2018 Press Releases
Managing congenital adrenal hyperplasia requires shared decisions among patients, families, and healthcare providers
September 27, 2018
|Contact: Jenni Glenn Gingery
Associate Director, Communications and Media Relations
|Contact: Colleen Williams
Manager, Public Relations
Endocrine Society's Clinical Practice Guideline offers diagnosis, treatment recommendations
Washington, DC - The Endocrine Society today issued a Clinical Practice Guideline that offers best practices for healthcare providers on how to promptly diagnose, treat, and manage patients with congenital adrenal hyperplasia (CAH), an inherited endocrine disorder, throughout their entire lives.
The guideline, titled “Congenital Adrenal Hyperplasia Due to Steroid 21-Hydroxylase Deficiency: An Endocrine Society Clinical Practice Guideline,” was published online and will appear in the October 2018 print issue of The Journal of Clinical Endocrinology & Metabolism (JCEM), a publication of the Endocrine Society. This is an update of the Society’s 2010 Guideline, to reflect newer published data and prospects of advances in diagnosis and treatments. The guideline emphasizes shared decision making among CAH patients, their families, and healthcare professionals when it comes to the medical, surgical, and psychological management of the disorder.<p<> </p<>
Congenital adrenal hyperplasia (CAH) is an inherited genetic disorder in which the adrenal glands, which make essential hormones for body functions, do not function properly. Classic CAH, which is common enough that it is screened shortly after birth in many countries, may cause life-threatening episodes of shock due to salt-wasting and dehydration. Female infants are usually diagnosed at birth because they have ambiguous genitalia (external sex organs that resemble male genitals). However, they still have normal internal female organs (ovaries and uterus). A male infant with classic CAH usually appears normal at birth, although he may show signs of early puberty.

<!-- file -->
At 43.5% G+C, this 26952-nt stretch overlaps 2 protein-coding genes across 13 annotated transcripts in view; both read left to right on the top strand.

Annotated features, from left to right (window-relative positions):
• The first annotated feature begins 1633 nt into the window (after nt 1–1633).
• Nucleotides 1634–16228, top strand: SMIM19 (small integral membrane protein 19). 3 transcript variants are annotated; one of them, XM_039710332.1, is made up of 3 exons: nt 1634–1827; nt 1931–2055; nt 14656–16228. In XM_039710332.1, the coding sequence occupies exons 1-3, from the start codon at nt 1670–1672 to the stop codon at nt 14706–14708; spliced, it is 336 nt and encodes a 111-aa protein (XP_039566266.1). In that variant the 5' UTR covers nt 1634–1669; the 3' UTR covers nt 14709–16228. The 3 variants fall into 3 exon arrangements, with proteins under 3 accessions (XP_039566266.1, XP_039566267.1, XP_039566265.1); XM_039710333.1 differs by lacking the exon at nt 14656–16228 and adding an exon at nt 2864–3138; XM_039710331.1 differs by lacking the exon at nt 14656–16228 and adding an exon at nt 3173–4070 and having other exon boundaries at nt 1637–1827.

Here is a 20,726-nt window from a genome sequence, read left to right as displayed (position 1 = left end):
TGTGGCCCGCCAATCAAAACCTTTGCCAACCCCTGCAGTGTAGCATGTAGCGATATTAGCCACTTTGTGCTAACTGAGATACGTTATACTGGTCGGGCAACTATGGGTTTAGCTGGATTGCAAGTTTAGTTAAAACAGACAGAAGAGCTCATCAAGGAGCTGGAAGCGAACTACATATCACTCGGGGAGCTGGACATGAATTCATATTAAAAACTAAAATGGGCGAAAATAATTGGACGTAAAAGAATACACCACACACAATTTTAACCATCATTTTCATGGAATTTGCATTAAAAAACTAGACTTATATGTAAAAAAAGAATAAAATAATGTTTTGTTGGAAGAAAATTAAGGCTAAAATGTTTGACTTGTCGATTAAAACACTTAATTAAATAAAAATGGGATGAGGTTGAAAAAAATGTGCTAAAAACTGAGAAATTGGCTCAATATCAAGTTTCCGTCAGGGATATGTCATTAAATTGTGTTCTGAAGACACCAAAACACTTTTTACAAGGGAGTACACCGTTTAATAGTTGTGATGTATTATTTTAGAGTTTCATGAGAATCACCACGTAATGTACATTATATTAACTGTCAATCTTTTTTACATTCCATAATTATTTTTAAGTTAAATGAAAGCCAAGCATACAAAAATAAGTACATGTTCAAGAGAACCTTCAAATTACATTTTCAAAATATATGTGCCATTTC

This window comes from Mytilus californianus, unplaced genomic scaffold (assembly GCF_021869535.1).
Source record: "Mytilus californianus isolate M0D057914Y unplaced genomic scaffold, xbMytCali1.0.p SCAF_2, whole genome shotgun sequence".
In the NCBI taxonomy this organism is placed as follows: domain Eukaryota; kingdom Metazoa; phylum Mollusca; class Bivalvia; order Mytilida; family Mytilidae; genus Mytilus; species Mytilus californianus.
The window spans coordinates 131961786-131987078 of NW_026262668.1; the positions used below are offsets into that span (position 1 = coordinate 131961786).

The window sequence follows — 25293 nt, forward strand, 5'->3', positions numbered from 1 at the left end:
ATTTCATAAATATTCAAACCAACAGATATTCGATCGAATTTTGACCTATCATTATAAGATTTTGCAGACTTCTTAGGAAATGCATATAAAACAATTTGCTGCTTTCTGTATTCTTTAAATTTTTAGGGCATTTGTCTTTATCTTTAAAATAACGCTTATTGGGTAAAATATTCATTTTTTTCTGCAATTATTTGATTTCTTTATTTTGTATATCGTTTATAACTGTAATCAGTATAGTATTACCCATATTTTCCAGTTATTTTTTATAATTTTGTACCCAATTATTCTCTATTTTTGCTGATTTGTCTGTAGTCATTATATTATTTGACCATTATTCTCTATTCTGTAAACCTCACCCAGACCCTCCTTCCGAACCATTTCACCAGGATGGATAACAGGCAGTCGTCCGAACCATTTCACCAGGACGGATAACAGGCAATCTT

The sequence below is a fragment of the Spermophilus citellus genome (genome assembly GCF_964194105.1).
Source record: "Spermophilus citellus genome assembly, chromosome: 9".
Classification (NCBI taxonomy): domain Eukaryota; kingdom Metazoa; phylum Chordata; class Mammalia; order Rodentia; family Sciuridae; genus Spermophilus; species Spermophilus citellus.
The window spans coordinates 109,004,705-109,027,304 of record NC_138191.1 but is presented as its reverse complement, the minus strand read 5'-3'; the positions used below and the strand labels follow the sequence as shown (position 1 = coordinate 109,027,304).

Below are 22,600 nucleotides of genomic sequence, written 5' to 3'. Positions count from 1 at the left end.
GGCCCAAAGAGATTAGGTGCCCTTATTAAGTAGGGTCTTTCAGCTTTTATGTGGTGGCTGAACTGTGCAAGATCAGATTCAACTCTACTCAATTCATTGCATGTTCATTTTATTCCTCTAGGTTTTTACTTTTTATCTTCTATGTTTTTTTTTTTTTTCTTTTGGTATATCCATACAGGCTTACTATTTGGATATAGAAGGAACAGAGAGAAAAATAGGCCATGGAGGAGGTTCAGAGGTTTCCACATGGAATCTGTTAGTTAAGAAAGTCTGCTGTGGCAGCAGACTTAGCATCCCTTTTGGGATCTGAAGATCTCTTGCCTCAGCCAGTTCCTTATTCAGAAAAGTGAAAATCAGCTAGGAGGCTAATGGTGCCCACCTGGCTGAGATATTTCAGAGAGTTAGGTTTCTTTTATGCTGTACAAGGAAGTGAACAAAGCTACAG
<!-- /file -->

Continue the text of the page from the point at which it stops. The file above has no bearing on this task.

Non-classic CAH is a milder and more common form of the disorder that may not appear until childhood or adulthood. Symptoms can include early pubic hair growth and acne, masculine characteristics, and infertility. With proper care, people with either type of CAH can live long and healthy lives.
“The management of CAH requires a multi-disciplinary team of experienced healthcare personnel who integrate the endocrine, genetic, gyneco-urologic, reproductive, and mental health aspects of care,” said Phyllis W. Speiser, M.D., of the Cohen Children’s Medical Center of New York, Northwell Health, and the Zucker Hofstra School of Medicine in New York. Speiser chaired the writing committee that developed the guideline. “Our new guideline stresses the importance of shared decision making between healthcare professionals, patients, and their families when it comes to treatment and the need for ongoing care.”
Recommendations from the guideline include:
- All newborn screening programs should incorporate screening for CAH, and infants with positive screens should be referred to pediatric endocrinologists.
- Prenatal therapy for CAH should be avoided (except as part of ethically-approved protocols) due to incompletely defined postnatal risks.